So, what can we do to try and control some of these issues? Heaps! We are the ones that have control over this exact situation. Lets just make a really quick list hey!
- Buy books not gear. Looking at great images will make you a better artist. The newest sensor might be a little sharper, but a bad shot is still a bad shot.
- Let your images stew before sharing them.
- Use social media to be social and find a trusted network to get honest and harsh feedback on your work.
- Provide feedback to others on their work. Being critical of others is an important part of your growth as well.
- Shoot more film. The whole process slows you down and reduces the instant gratification that you yearn for and are likely addicted to.
- Learn to process your own film. Its really easy to process black and white and it will teach you a lot.
- Explore genres outside of street. Diversity will improve you as an artist.
- Shoot images because you love to do it, not because you love to share them.
- Print your images instead of only looking at the on a computer screen, Images look better on paper and its why you should buy books.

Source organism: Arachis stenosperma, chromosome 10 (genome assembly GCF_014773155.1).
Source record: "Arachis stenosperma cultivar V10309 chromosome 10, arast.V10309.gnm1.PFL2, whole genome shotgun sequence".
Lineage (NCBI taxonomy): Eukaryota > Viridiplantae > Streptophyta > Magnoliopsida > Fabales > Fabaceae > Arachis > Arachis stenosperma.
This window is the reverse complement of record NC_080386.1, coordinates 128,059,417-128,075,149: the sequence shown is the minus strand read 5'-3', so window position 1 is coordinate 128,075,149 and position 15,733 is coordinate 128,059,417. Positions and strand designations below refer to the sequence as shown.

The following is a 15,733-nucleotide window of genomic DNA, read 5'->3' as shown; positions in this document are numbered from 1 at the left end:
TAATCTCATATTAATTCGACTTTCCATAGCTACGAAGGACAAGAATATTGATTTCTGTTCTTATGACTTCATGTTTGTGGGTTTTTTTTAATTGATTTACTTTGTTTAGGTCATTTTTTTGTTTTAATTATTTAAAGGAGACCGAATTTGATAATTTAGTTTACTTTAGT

- Hang your work in your house. If you take an image that you love, make a print of it and frame it. This is what we used to do.
- Make a photo album. Print images and put them together in an album, a REAL one, not a virtual one.
- Involve yourself with passionate people who share your love for photography.
So there was a question asked in the topic for this post... Where will this boom end? I think that we have covered off a lot of information on what is causing the growth, but I dont think that we have been definitive about an answer to the question. I also dont know if we can be definitive with a response, but lets have a go at making some assumptions.
This might be a bit of a contentious statement, but I am going to make it anyway...
Photography as a whole is in a little trouble!